Minutes after reports that shots were fired in a small Beersheba bank branch on Monday, wide swaths of the Israeli media had already ID’d the suspects: two young men from Rahat, a Beduin city of around 50,000 people, some 15 miles outside of town.
Within a half hour or so, a southern district police spokesman stated that the shooter was a resident of the city, a 40-year-old Jewish man, and that he apparently acted alone. As the day progressed, a picture emerged of an unhinged local man, armed with a score to settle, who walked into the bank branch with no intention of taking money, or apparently of making it out alive.
(A Border Police officer stands guard outside the Beersheba bank branch where four people were killed on Monday May 20, 2013. Photo: Ben Hartman)
The damage was done. Israel’s largest Beduin community found itself facing what Rahat Mayor Faiz Abu-Seheban called an “act of defamation” against the city. He added that he had sent a letter to Channel 2 and Channel 10 demanding an on-air apology for the initial reports.
On Tuesday, Channel 2 issued a statement reading that “at times during a rolling broadcast we are fed information from sources which are less reliable. During the broadcast yesterday we apologized for this and we again apologize for this mistake.”
First recognized as a city in 1994, Rahat is a crime and poverty-plagued city that ranks near the bottom of Israel in most socio-economic indicators. Unemployment is rife, and the sons of the Beduin clans of the city typically try to find work in the service industries of Beersheba and other Jewish towns in the Negev. When Rahat does make the news in the Israeli Jewish media, its usually for tragic circumstances – the arrest of a local mother last September accused of murdering her three children, the indictment last year of a local man accused of being part of a crime ring that abducted Sudanese and Eritrean refugees in Sinai and held them for ransom, and the violence between clans that erupts in brawls, stabbings and gunfire on a regular basis.
Rahat, so far from God and so close to Beersheba (to paraphrase Porfirio Diaz), was unintentionally slandered momentarily in the press on Monday (though I should add, I did not write that the men were apparently from Rahat, and tweeted that police were saying it was a man from Beersheba) and it probably won’t be the last time their sons will be blamed in the initial moments before the dust clears, when panic and rumors set the tone of the reports and information is streaming in from all types of sources, trustworthy and otherwise.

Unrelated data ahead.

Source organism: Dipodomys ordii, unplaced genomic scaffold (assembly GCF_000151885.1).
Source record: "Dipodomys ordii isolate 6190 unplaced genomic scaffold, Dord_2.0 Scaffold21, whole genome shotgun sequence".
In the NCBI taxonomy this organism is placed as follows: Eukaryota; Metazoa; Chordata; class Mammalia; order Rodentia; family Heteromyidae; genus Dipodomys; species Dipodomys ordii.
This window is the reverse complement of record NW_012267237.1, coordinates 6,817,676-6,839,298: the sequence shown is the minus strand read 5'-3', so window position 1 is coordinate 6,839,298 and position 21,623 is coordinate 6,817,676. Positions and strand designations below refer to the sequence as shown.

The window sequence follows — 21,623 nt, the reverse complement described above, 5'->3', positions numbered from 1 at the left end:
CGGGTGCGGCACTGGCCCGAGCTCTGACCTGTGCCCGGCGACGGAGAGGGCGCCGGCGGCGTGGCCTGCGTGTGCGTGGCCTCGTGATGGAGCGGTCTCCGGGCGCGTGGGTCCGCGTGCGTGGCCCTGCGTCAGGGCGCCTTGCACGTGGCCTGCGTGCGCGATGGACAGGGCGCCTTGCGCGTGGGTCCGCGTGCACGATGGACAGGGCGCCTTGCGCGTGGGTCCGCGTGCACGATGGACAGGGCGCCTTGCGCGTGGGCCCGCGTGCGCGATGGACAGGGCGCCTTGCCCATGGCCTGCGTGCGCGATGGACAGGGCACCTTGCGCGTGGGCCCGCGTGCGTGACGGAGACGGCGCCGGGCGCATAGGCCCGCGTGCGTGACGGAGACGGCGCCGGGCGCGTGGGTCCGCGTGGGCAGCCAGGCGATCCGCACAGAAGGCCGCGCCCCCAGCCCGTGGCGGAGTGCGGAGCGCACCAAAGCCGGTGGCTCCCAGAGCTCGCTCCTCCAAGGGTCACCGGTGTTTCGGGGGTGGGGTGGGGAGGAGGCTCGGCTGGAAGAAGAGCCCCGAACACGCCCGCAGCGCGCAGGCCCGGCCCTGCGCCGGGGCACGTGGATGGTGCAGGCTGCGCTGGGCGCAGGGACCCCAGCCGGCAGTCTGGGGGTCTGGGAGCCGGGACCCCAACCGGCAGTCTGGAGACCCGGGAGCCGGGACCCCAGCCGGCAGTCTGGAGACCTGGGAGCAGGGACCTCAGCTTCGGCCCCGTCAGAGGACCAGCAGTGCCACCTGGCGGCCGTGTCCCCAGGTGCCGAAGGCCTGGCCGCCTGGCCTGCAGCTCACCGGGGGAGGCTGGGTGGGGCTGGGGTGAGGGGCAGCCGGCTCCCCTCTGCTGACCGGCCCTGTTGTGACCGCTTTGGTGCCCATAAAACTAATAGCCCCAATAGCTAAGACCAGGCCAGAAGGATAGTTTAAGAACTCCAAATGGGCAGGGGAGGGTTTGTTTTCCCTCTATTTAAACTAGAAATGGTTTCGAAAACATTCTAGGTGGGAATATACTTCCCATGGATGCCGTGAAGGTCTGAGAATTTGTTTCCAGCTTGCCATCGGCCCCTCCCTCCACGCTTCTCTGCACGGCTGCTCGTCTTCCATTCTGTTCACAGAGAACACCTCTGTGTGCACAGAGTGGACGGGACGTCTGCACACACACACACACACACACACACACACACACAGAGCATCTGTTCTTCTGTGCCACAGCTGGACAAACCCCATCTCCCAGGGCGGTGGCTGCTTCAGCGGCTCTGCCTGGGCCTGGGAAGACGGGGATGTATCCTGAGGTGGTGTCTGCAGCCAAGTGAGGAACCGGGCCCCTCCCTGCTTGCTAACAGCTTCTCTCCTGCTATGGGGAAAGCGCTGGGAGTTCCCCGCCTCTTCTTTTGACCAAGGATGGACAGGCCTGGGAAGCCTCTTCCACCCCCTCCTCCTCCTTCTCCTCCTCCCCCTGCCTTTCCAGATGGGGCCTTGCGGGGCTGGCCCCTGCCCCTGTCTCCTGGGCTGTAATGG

On a personal note, the shootings on Monday happened on Jabotinsky street in Neve Zeev, a middle-class neighborhood not too far from the Negev Mall and the central train station. The bank branch is only a block away from one of the first places I lived in Israel – the family apartment of an ex-girlfriend on the 5th floor of one of the many towers built in the neighborhood in recent years. Neve Zeev was one of the first places I got to know personally in Israel and it made a rather nice first introduction to the country. It was quiet, there was a basketball court and the mall nearby, and it seemed far away from the Second Intifada.
I remember many things from Beersheba back then, even if the city seems a bit different now – more built up and well-off, more connected by high-speed rail to Tel Aviv. One thing I remember well was the relationship with the Beduin, a constant and prominent feature of the mosaic of the city. It seemed that they were to be feared and avoided if possible. They were the local boys you didn’t want to trifle with, the ones you’d suspect if your car was stolen or your house broken in to, the ones you didn’t want to get in a fistfight with following a traffic accident, the ones you kept at an arm’s length if possible.
I remember one incident walking around Neve Zeev one night with the ex, around the corner from the Bank Hapoalim branch, and seeing a car pull up blasting Arabic music, and seeing a young Israeli teenage girl lean across and kiss the driver, before jumping out and heading into one of the apartment towers. The ex sneered and shook her head, and started talking about the pretty young Jewish girls from Beersheba (and not just from the poor “dalet” neighborhood) who run off with Beduin drug dealers and hoodlums from Rahat and Tel Sheva, drawn by the money and the danger, knowing they found the ultimate way to enrage their fathers.
Another time, heading back from a mimouna in Dimona, we had to take the “highway of death” (as the ex’s cousins called it), a Negev highway between Dimona and Beersheba that runs alongside Beduin villages, from where Beduin men in four door pick-up trucks pull out into the highway at top speed from unlit dirt paths, and haul ass in both directions at all hours of the day and night.
The feeling, one repeated by local Negev politicians and MKs in the Knesset who talk about the “Beduin conquering the Negev”, is of a community that has little concern for the rule of law, that fears no one, that puts the clan above God and country.
On Monday, the Beduin were again the immediate suspect, with who knows how many Israelis picturing two young hotheads raiding the bank branch and spraying the lobby with gunfire.
Though Channel 2 has already apologized for this error, it probably won’t be long until Beduin from Rahat, (or Arabs from Tira or Taibeh or Kalansua, etc) are ID’d again by the media while the bullets are still flying.